Taiwan Can Do More to Create Barrier-free Environment, says President Ma Ying-jeou
13/04/2011 | 0 comments
Photo: Taiwan's President Ma meets conference delegates. In the background, ENAT president, Lilian Müller.
Taipei, April 12 (CNA). President Ma Ying-jeou on Tuesday praised the strides Taiwan has made in developing a barrier-free environment to promote accessible tourism but acknowledged that more needs to be done.
Speaking at the 4th International Conference on Accessible Tourism in Taipei, Ma said Taiwan was working to create an environment where the physically challenged, senior citizens, and children could enjoy an accessible vacation.
"Although we have a complete law to protect the rights of the disabled, there is still room for improvement in its execution, " he said at the opening of the two-day conference called "Accessible Living Drives National Development."
There are 1.08 million people in Taiwan with either physical or mental disabilities and 2.48 million senior citizens, all of whom require an accessible living environment, encompassing tourism, assistive devices, transportation, and housing, the president said.
Ma cited steps taken in Taipei City as examples of progress made in providing a more accessible environment, including promoting barrier-free facilities such as accessible ramps and washrooms and flattening 121,100 square meters of walkways covered by building overhangs along Taipei streets.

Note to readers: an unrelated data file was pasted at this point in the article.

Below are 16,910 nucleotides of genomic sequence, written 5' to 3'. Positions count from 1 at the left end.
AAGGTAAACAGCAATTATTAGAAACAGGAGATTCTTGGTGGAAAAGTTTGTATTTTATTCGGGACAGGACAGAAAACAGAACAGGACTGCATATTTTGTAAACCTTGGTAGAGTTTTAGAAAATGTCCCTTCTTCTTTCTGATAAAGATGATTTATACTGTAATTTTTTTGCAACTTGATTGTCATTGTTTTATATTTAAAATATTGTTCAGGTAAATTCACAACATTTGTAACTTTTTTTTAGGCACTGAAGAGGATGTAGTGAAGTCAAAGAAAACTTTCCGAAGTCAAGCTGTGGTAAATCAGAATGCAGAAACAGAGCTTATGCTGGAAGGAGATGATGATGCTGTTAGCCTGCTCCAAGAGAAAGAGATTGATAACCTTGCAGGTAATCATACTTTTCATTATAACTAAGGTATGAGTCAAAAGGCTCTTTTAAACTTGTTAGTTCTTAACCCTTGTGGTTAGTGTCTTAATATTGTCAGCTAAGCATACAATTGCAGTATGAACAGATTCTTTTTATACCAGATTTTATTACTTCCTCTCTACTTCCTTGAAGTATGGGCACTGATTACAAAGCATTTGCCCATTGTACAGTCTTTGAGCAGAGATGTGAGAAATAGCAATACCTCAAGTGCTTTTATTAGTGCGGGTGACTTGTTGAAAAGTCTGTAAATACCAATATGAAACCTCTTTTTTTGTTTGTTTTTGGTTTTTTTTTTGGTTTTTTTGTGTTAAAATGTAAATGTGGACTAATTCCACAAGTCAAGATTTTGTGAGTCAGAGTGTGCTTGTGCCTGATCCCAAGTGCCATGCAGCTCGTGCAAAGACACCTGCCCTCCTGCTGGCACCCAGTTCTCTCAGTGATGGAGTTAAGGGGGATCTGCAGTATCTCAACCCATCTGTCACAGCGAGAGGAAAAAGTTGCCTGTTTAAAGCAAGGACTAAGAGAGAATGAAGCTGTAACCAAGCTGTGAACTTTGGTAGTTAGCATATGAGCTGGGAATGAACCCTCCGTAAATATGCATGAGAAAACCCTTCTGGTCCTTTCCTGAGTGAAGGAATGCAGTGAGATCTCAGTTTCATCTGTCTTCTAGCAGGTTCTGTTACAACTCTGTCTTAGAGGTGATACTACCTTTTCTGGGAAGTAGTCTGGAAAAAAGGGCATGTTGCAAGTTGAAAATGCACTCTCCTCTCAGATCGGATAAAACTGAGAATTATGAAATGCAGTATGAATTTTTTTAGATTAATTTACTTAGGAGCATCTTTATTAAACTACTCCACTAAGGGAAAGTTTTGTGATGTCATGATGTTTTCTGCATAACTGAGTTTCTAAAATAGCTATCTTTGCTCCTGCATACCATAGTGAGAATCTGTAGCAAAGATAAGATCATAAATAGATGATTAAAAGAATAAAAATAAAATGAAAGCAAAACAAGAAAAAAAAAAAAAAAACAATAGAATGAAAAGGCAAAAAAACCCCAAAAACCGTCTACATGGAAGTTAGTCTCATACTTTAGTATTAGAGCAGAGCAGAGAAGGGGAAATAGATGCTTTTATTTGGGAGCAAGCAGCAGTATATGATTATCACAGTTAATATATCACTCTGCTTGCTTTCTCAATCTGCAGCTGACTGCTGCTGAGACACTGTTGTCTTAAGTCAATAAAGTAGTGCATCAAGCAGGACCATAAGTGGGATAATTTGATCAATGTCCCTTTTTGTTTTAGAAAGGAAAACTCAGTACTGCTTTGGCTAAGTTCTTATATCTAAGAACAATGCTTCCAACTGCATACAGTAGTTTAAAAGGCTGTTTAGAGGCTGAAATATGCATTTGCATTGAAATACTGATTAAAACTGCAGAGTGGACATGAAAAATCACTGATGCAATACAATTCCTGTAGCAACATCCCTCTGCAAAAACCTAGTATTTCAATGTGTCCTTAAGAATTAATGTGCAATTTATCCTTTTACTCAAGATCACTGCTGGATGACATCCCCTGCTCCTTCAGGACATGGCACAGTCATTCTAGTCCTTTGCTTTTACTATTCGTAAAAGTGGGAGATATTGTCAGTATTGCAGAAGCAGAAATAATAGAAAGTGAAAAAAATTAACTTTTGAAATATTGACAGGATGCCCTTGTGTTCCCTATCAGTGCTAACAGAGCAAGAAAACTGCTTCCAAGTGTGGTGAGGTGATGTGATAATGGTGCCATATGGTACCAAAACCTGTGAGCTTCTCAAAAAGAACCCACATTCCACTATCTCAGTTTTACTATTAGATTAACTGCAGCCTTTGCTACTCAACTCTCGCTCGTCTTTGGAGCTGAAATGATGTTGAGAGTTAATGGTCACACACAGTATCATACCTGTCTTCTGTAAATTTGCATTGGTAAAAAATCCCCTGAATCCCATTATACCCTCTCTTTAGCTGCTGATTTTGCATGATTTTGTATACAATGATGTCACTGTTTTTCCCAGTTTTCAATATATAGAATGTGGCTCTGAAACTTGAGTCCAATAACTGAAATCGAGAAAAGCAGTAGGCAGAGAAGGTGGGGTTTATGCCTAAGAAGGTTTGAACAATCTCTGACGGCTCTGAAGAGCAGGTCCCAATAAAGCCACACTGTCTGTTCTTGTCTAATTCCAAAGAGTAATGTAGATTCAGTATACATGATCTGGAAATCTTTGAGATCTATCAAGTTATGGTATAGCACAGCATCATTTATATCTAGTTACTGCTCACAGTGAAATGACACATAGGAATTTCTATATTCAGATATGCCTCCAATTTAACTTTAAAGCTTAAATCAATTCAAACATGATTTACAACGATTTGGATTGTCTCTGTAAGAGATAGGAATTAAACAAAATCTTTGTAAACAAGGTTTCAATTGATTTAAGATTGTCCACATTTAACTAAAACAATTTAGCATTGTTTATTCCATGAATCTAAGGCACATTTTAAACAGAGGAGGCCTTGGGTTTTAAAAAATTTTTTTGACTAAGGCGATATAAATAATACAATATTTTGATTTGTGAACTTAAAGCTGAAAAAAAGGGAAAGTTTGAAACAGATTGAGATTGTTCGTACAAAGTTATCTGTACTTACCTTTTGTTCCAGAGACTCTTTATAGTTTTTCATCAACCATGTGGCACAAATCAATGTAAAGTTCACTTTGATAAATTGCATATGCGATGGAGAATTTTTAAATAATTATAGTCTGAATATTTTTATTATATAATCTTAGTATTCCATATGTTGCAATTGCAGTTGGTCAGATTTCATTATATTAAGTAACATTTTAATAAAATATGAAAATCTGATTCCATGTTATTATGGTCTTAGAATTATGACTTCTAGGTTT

One of the conference's 200 participants said that traveling to other areas of Taiwan, however, remained difficult for those with disabilities.
"The gap between platforms and public transport vehicles, like trains and buses, should be redesigned, " said Taipei City resident and wheelchair user Hanmer Fu, who relies on the train to travel with his wife to suburban areas for weekend getaways.
He also suggested that the government develop a taxi network catering specifically to the physically challenged.
"We are often caught in a difficult situation after leaving the train station because no taxi drivers are willing to take us deeper into cities," he said.
The Taipei City government, one of the first to launch a dedicated taxi service for disabled persons, now has 168 taxi vans available to those who apply to use it.
Though the rate is only one-third the normal taxi price, it has to be booked days in advance, which is still inconvenient for those who need help getting around.
The Ministry of Transportation and Communications set up a barrier-free transportation task force in January that aimed to provide more low-floor city buses by the end of the year and make 40 more train stations around the country more accessible.
To plan accessible travel, the Eden Social Welfare Foundation, which organized the conference, has published a booklet that lists 38 tourist attractions, 16 restaurants, 16 accommodations, 12 tour itineraries, and 15 museums considered to be accessible.
Further information about the Conference: ENAT Events